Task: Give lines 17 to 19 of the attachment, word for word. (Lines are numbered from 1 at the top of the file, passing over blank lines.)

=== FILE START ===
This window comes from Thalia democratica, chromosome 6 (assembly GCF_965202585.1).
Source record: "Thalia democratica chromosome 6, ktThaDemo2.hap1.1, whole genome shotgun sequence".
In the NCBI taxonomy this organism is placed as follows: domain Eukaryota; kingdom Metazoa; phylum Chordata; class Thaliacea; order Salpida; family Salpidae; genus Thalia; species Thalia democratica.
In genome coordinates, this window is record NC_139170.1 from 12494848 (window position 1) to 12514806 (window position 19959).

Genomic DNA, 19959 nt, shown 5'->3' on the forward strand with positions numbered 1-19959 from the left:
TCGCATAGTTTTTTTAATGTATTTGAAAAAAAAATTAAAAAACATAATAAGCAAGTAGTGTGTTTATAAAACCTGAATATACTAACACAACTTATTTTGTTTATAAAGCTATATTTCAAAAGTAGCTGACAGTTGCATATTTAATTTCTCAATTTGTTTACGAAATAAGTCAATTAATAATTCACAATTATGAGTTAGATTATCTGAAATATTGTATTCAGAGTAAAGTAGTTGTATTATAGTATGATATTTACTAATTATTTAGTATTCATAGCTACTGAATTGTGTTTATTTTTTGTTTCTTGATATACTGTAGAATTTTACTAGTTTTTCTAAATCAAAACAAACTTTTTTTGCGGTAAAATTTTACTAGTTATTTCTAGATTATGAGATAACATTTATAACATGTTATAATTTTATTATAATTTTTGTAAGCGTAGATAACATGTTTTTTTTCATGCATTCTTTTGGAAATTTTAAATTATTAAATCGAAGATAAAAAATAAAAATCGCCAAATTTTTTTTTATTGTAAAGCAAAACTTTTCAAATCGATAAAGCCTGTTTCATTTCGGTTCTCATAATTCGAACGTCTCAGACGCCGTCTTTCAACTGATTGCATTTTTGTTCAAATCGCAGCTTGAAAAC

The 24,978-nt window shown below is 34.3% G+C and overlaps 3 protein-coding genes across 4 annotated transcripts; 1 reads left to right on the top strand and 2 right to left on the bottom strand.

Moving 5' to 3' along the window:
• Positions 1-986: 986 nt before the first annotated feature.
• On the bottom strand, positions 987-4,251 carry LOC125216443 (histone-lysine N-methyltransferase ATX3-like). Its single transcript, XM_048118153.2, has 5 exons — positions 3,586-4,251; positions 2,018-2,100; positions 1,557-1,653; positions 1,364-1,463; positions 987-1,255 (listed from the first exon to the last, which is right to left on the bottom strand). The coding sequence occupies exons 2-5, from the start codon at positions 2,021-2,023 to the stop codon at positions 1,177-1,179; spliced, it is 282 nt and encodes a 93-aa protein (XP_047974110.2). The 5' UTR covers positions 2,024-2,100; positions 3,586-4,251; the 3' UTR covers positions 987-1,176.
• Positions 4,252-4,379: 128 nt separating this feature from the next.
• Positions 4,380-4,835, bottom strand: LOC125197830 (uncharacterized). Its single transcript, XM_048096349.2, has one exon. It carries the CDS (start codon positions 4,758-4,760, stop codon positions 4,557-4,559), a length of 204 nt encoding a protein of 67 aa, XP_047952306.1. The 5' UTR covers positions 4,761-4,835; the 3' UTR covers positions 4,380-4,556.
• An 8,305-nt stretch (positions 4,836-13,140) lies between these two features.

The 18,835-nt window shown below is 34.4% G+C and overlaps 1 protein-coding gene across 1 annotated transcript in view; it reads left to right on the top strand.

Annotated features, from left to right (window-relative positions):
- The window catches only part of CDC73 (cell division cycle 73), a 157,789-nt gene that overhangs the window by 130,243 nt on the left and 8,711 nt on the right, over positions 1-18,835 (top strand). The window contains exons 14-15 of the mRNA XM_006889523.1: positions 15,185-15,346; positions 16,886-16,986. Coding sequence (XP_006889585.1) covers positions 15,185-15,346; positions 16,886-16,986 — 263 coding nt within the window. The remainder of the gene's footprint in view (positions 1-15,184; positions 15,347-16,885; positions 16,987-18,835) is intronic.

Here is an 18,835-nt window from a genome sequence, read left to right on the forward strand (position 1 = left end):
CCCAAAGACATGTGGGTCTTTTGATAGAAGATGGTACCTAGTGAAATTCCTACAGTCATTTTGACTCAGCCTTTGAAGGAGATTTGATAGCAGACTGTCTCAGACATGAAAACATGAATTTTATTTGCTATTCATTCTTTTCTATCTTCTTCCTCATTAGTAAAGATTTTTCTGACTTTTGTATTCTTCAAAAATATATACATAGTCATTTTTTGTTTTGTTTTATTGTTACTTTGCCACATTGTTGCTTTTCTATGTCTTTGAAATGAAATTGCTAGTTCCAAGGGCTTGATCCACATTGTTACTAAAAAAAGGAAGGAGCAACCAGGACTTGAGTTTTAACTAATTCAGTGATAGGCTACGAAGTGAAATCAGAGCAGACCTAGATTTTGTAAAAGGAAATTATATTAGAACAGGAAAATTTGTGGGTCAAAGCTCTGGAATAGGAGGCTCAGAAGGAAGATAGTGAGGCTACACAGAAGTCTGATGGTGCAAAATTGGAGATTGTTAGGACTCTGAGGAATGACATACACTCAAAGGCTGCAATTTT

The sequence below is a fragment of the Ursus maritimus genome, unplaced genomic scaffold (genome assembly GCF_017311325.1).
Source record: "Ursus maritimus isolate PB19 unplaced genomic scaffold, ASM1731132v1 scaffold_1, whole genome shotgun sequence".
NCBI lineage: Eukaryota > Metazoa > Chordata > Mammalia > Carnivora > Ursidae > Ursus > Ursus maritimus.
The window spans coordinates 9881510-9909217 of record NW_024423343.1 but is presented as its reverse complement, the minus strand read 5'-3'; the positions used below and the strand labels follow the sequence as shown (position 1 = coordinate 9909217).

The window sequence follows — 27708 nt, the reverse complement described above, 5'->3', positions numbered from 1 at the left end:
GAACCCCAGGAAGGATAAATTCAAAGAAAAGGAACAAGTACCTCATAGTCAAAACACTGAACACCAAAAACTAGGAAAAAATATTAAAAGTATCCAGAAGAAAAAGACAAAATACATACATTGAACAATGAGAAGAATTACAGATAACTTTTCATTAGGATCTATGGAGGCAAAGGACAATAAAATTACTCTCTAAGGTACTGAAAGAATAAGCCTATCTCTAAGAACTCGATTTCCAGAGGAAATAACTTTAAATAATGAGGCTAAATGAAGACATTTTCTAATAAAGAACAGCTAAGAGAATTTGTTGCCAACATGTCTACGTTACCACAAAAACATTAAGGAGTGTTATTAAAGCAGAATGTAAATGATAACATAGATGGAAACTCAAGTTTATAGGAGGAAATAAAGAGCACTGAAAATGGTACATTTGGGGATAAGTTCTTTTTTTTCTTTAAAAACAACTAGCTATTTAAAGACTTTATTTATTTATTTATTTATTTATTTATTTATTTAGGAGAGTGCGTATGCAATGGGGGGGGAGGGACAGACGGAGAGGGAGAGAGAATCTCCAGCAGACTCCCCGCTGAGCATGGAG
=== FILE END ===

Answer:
Here is an 18,835-nt window from a genome sequence, read left to right on the forward strand (position 1 = left end):
CCCAAAGACATGTGGGTCTTTTGATAGAAGATGGTACCTAGTGAAATTCCTACAGTCATTTTGACTCAGCCTTTGAAGGAGATTTGATAGCAGACTGTCTCAGACATGAAAACATGAATTTTATTTGCTATTCATTCTTTTCTATCTTCTTCCTCATTAGTAAAGATTTTTCTGACTTTTGTATTCTTCAAAAATATATACATAGTCATTTTTTGTTTTGTTTTATTGTTACTTTGCCACATTGTTGCTTTTCTATGTCTTTGAAATGAAATTGCTAGTTCCAAGGGCTTGATCCACATTGTTACTAAAAAAAGGAAGGAGCAACCAGGACTTGAGTTTTAACTAATTCAGTGATAGGCTACGAAGTGAAATCAGAGCAGACCTAGATTTTGTAAAAGGAAATTATATTAGAACAGGAAAATTTGTGGGTCAAAGCTCTGGAATAGGAGGCTCAGAAGGAAGATAGTGAGGCTACACAGAAGTCTGATGGTGCAAAATTGGAGATTGTTAGGACTCTGAGGAATGACATACACTCAAAGGCTGCAATTTT

The sequence below is a fragment of the Ursus maritimus genome, unplaced genomic scaffold (genome assembly GCF_017311325.1).